Wind power producers ask regulators for rate certainty
Independent sources of Interior electricity are in the hands of the Regulatory Commission of Alaska.
Alaska Environmental Power LLC, a small wind farm near Delta Junction, filed an informal complaint Aug. 23 with the commission against Golden Valley Electric Association’s proposed power purchase agreement.
Golden Valley filed its template contract with the commission, or RCA, in July as a guide for future agreements with independent power producers.
Alaska Environmental Power owner and founder Mike Craft said Golden Valley’s filing does not give independent producers an opportunity to enter the Interior electricity market on a level playing field.
Golden Valley serves Interior railbelt communities with power generated mostly from the burning of coal, fuel oils and natural gas. It also has rights to power from the state-owned Bradley Lake hydropower plant on the Kenai Peninsula and about 1 percent of its power last year came from its just-completed Eva Creek wind farm near Healy.
Since 2008, Golden Valley has been purchasing up to two megawatts of power from Craft’s wind farm under an agreement through the Experimental Renewable Resource Purchase Program.
Golden Valley’s average load is between 150 megawatts in summer and more than 200 megawatts at peak winter draw.
Craft contends that by averaging its cost of power over all of its generation sources, Golden Valley has been able to avoid buying power from independent producers. Rather, he said, the cost should be broken down incrementally, which would allow his wind power to effectively displace expensive fuel oil-produced power.
An incremental cost would allow Craft to sell electricity to Golden Valley at the 12.5-cent per kilowatt-hour rate he needs to be viable, he said.
Golden Valley updates its “cost of power” quarterly to adjust to market demands, President and CEO Cory Borgeson said. Its current average to purchase or produce power across generation methods is 10.5 cents per kilowatt-hour, or kWh. Administration fees are added to that cost for a final retail rate.
That 10.5-cent rate is set in congruence with RCA regulations, Borgeson said.
According to Golden Valley, 43 percent of the power it produced in 2012 was from fuel oils. That power ranged in production cost from 15.8 cents per kWh to 60.2 cents per kWh.
The agreement Golden Valley filed with the RCA calls for rates to continue to be updated quarterly. Given a fixed price, Craft said he would increase his power generating capacity to 25 megawatts. He said his 380-acre farm, which has two wind turbines, is ready for expansion.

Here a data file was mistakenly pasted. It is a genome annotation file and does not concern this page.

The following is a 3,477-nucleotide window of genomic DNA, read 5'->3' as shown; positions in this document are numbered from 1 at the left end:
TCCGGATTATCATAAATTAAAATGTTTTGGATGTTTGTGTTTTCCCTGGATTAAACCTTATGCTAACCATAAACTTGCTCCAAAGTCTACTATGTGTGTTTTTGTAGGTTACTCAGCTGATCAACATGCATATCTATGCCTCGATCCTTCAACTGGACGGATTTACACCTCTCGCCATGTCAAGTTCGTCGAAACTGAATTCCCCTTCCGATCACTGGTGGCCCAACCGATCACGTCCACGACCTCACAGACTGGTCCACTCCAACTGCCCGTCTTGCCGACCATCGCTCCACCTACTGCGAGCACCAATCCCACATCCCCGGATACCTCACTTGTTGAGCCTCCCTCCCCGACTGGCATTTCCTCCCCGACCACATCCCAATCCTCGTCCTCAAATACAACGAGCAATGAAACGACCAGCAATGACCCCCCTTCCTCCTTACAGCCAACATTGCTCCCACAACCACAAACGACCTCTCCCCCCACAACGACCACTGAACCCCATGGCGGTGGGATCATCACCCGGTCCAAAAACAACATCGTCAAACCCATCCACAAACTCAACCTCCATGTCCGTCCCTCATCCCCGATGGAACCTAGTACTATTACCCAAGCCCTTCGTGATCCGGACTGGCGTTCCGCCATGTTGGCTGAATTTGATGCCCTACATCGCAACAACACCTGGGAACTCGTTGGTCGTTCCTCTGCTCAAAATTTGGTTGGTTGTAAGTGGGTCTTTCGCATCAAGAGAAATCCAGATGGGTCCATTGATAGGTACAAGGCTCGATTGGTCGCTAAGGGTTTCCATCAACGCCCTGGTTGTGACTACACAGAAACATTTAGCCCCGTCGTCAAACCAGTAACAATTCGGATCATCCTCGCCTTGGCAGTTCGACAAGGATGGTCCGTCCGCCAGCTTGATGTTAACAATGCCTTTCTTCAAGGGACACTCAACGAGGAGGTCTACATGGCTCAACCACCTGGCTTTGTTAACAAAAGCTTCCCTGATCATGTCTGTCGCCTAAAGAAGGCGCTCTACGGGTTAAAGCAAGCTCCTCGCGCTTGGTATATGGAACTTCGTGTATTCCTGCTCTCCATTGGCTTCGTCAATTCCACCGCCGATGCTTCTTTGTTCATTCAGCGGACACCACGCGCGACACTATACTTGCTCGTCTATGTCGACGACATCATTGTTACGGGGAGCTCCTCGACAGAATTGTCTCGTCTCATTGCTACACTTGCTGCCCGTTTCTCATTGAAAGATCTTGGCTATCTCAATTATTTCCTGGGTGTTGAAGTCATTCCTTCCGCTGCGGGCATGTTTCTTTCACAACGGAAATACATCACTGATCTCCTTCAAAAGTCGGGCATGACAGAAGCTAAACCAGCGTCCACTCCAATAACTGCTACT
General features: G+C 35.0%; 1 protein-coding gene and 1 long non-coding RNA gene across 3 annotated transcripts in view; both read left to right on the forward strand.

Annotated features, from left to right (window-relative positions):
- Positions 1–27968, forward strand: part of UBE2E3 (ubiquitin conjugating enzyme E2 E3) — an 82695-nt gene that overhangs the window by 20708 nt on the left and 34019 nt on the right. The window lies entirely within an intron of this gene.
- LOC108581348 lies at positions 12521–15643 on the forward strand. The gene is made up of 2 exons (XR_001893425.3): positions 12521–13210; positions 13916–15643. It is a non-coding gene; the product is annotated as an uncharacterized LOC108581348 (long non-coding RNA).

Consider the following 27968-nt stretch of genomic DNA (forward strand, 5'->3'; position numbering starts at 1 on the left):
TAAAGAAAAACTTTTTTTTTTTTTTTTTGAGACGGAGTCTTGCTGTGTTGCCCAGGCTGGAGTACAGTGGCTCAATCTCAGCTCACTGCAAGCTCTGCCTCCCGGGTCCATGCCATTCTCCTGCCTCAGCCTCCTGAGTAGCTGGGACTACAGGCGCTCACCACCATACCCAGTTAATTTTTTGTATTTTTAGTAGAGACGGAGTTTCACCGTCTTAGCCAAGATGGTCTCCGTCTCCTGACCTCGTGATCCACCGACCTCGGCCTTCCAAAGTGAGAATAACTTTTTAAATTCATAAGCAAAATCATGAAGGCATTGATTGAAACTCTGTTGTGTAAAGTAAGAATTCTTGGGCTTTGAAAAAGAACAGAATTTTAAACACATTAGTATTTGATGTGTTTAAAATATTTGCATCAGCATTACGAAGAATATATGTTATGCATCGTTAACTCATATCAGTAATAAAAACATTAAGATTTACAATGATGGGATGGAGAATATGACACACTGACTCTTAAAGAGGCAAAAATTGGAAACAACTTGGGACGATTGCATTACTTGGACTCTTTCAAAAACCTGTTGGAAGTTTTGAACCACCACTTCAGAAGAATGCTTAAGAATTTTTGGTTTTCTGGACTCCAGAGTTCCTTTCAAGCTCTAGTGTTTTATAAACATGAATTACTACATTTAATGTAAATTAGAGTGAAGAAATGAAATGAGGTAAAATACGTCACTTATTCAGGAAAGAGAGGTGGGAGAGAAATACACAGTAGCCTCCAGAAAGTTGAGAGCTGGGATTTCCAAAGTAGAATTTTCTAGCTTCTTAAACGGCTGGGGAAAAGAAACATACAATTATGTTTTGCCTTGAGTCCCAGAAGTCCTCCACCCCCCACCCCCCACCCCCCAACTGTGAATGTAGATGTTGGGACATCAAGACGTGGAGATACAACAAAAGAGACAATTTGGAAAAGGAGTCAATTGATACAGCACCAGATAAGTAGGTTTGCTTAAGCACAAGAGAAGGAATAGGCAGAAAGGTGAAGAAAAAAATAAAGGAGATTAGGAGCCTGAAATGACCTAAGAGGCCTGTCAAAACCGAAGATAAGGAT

“I had days out here last year where I would have saved (Golden Valley) $52,000 a day between the 12.5-cent rate that I was asking for and the incremental avoided cost on what I would have been displacing,” Craft said from his wind farm.
Borgeson said that Golden Valley cannot justify buying wind power from Craft if it doesn’t beat the average production cost under current regulations.
“We would love to have Mike Craft’s wind (power). It’s in the right spot, at Delta, to have power generated there,” he said. “It’s just got to be a fair economic deal — it’s got to work for both of us.”
At an average cost, Craft said he is unfairly forced to compete with coal and hydropower, when his power is cheaper than that produced with fuel oils.
Borgeson said the process of dispatching power is not as simple as turning off the fuel oil and offsetting it with wind power. He added that wind power is the least reliable of all the power sources available.
Cook Inlet Region Inc., the Native corporation for Southcentral Alaska, owns the 17.6-megawatt capacity Fire Island Wind Project and filed comments with the RCA asking it to decline approval of Golden Valley’s proposed purchase agreement.
CIRI requested the ruling because it claims the quarterly updated rate prevents independent producers from having a “certainty of revenue, and thus no ability to assure a lender that the (producer) will be able to repay its debt.”
Craft said in the past he has had investors ready to support a $54 million expansion of his wind farm, if he could have gotten a firm purchase agreement.
The uncertainty of what the future holds for energy production in Alaska means Golden Valley can’t allow itself to be committed to long term purchase agreements, Borgeson said.
“Mike wants us to enter in to a contract with a guaranteed price and that may be a good arrangement for our members and that may be a bad arrangement depending on what happens to our cost of power over 20 years,” he said. “The question is: Who’s going to take the risk?”
Elwood Brehmer can be reached at email@example.com.
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